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As other web developers in China (and other non-latin language locations) probably know, UTF-8 is something that we need for Chinese to work correctly, however despite asking for UTF8 in the table structure, it doesn’t mean that MySQL or PHP is going to accede to our wishes.

Here is how we at Computer Solutions cope with forcing MySQL to UTF-8, despite its unwillingness!

First off, we need to configure the MySQL config via the my.cnf file to force the defaults to utf-8, instead of latin1.

Most systems my.cnf should be in either /etc/my.cnf or /etc/mysql/my.cnf (assuming *nix)

Make sure the following lines are added under mysqld:

[mysqld]
default-character-set=utf8
character-set-server=utf8
collation-server=utf8_general_ci

Restart mysql (debian or similar init.d should be /etc/init.d/mysql restart)

Lets check that worked –

mysql -u root -p
show variables like "%character%";

If you see results like this:

show variables like "%character%";
+--------------------------+----------------------------+
| Variable_name            | Value                      |
+--------------------------+----------------------------+
| character_set_client     | utf8                       |
| character_set_connection | utf8                       |
| character_set_database   | utf8                       |
| character_set_filesystem | binary                     |
| character_set_results    | utf8                       |
| character_set_server     | utf8                       |
| character_set_system     | utf8                       |
| character_sets_dir       | /usr/share/mysql/charsets/ |
+--------------------------+----------------------------+
8 rows in set (0.00 sec)

Then it worked.   If it doesn’t and you see something similar to below

mysql> show variables like "%character%";
+--------------------------+----------------------------+
| Variable_name            | Value                      |
+--------------------------+----------------------------+
| character_set_client     | latin1                     |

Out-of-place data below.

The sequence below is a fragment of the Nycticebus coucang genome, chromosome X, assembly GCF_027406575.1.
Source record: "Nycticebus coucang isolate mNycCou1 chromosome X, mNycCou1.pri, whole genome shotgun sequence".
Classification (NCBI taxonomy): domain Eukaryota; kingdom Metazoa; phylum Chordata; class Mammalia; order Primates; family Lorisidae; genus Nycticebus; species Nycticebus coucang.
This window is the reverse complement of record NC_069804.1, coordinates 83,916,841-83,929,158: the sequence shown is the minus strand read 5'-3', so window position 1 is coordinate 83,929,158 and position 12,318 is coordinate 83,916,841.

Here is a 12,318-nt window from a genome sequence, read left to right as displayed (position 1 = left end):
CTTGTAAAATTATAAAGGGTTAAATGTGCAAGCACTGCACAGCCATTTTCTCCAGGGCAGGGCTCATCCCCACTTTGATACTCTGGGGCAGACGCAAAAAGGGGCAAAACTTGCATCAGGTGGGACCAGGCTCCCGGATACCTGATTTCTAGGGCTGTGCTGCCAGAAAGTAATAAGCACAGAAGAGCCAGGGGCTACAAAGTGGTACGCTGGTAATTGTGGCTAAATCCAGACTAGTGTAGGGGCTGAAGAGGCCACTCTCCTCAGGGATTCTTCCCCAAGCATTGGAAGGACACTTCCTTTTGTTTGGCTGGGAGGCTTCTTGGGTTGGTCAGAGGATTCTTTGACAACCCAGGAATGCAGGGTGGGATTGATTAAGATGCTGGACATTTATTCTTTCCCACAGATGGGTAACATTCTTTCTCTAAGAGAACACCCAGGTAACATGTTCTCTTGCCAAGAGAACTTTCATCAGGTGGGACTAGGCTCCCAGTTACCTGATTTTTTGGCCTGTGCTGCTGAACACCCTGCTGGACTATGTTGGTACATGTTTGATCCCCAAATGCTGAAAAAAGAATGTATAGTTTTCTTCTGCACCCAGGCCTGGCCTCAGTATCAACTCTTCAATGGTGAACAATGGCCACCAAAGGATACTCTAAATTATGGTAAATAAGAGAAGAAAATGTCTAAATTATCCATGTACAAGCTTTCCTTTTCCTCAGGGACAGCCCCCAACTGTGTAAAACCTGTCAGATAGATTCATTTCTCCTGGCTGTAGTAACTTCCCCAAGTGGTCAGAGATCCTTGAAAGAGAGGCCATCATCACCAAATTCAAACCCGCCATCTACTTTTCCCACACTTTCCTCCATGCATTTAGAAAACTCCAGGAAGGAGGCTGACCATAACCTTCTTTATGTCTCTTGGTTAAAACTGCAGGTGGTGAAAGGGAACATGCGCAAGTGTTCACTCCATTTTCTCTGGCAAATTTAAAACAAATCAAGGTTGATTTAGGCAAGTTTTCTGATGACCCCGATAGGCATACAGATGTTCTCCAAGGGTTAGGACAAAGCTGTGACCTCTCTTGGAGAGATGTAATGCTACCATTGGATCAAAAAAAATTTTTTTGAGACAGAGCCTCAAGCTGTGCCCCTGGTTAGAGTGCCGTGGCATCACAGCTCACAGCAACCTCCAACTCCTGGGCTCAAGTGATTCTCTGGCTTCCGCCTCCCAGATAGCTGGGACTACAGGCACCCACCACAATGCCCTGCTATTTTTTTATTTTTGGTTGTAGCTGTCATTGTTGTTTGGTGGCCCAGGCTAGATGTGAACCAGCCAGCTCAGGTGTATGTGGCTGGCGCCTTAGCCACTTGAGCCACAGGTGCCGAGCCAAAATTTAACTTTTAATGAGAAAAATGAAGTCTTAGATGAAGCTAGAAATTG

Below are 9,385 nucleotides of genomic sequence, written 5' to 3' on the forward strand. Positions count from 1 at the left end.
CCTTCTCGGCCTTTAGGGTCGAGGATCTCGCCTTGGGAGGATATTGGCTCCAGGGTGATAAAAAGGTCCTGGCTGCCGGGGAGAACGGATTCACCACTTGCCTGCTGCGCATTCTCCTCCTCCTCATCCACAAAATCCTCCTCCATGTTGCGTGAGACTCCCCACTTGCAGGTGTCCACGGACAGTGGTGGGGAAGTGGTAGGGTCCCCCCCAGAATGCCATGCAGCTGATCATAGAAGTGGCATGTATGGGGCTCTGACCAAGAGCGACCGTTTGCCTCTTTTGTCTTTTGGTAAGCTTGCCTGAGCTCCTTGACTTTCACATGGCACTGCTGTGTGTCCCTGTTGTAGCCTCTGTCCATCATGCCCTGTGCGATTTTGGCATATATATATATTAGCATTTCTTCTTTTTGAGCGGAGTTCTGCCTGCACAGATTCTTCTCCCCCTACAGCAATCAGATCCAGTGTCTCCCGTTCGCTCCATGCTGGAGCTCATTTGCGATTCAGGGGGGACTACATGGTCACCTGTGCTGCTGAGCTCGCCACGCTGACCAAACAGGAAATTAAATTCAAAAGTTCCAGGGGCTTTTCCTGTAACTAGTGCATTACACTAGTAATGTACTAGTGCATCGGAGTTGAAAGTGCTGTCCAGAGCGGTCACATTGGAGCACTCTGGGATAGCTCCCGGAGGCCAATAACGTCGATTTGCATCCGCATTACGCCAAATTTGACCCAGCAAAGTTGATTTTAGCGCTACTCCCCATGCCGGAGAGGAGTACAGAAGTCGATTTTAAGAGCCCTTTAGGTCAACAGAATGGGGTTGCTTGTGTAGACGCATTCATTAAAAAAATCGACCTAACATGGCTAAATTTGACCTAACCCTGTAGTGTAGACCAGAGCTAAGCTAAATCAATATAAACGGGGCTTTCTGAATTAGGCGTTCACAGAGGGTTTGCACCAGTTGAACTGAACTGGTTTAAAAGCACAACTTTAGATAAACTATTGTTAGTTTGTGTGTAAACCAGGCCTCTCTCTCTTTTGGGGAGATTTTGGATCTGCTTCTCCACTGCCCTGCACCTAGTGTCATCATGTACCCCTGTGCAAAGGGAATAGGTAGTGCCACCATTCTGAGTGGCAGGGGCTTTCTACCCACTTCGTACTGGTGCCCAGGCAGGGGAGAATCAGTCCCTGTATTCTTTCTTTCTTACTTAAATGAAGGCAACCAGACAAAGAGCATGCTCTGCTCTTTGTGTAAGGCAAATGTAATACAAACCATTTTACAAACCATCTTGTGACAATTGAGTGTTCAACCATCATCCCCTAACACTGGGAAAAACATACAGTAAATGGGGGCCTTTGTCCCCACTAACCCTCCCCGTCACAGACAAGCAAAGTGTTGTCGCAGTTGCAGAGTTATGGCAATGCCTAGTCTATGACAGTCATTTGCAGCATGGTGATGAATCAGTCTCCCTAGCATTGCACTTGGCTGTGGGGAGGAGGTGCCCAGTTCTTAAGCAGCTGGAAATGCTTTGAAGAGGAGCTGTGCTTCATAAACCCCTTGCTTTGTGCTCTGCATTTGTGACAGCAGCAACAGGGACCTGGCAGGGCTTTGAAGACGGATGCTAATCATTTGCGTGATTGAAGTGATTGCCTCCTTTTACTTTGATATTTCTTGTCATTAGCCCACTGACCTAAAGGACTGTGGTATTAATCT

| character_set_connection | latin1                     |
| character_set_database   | utf8                       |
| character_set_filesystem | binary                     |
| character_set_results    | latin1                     |
| character_set_server     | utf8                       |
| character_set_system     | utf8                       |
| character_sets_dir       | /usr/share/mysql/charsets/ |
+--------------------------+----------------------------+
8 rows in set (0.00 sec)

Then we need to re-edit /etc/my.cnf

Add this under the [mysqld] lines we edited earlier.

skip-character-set-client-handshake

then restart mysql (/etc/init.d/mysql restart )   and recheck.

That forces MySQL to *use* what we <expletive deleted> well told it too!

That unfortunately isn’t the end of the story.  If like us, you’ve been merrily using UTF-8 data inside Latin1 encoded tables accidentally, you’ll still need to export your data in the correct format, and reimport it.

This can be done as follows:

Use MySQLDump with an explicit encoding passed to it:

mysqldump --user=username --password=password --default-character-set=latin1 \
 --skip-set-charset myscrewedupdb > dump.sql

This will give us a dump of the data in the correct format, albeit with the wrong encoding specified in the file.  You’ll need to edit the file to change latin1 to utf8   eg

sed -i "" 's/latin1/utf8/g' dump.sql

..and then re-import the data (I *strongly* suggest you do this to a NEW db for testing, as you DON’T want to lose data now, do you!)

mysql --user=username --password=password --default-character-set=utf8 \
newtestdbname < dump.sql

With a bit of luck, your data should be intact, and you should now be basking in the glory of UTF-8’ness, ready for the 20th Century etc!